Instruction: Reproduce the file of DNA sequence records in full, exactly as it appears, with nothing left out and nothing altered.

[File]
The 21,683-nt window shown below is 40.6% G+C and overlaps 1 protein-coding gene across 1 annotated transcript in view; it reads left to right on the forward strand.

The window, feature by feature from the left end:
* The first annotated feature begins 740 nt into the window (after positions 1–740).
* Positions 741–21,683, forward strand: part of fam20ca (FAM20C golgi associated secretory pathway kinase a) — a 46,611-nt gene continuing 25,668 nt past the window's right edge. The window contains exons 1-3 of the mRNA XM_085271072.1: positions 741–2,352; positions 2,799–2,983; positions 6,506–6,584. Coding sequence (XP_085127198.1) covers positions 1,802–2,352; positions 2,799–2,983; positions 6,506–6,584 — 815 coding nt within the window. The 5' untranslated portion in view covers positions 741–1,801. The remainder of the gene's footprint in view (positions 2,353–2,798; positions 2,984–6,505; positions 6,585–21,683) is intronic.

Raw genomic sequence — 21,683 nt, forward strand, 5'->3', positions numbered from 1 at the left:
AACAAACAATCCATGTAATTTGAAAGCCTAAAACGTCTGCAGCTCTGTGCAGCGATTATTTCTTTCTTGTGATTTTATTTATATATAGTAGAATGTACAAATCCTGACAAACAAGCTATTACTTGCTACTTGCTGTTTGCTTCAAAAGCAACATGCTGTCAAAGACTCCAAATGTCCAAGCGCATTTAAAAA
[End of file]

The 21,683-nt window shown below is 40.6% G+C and overlaps 1 protein-coding gene across 1 annotated transcript in view; it reads left to right on the forward strand.

The window, feature by feature from the left end:
* The first annotated feature begins 740 nt into the window (after positions 1–740).
* Positions 741–21,683, forward strand: part of fam20ca (FAM20C golgi associated secretory pathway kinase a) — a 46,611-nt gene continuing 25,668 nt past the window's right edge. The window contains exons 1-3 of the mRNA XM_085271072.1: positions 741–2,352; positions 2,799–2,983; positions 6,506–6,584. Coding sequence (XP_085127198.1) covers positions 1,802–2,352; positions 2,799–2,983; positions 6,506–6,584 — 815 coding nt within the window. The 5' untranslated portion in view covers positions 741–1,801. The remainder of the gene's footprint in view (positions 2,353–2,798; positions 2,984–6,505; positions 6,585–21,683) is intronic.

Raw genomic sequence — 21,683 nt, forward strand, 5'->3', positions numbered from 1 at the left:
AACAAACAATCCATGTAATTTGAAAGCCTAAAACGTCTGCAGCTCTGTGCAGCGATTATTTCTTTCTTGTGATTTTATTTATATATAGTAGAATGTACAAATCCTGACAAACAAGCTATTACTTGCTACTTGCTGTTTGCTTCAAAAGCAACATGCTGTCAAAGACTCCAAATGTCCAAGCGCATTTAAAAA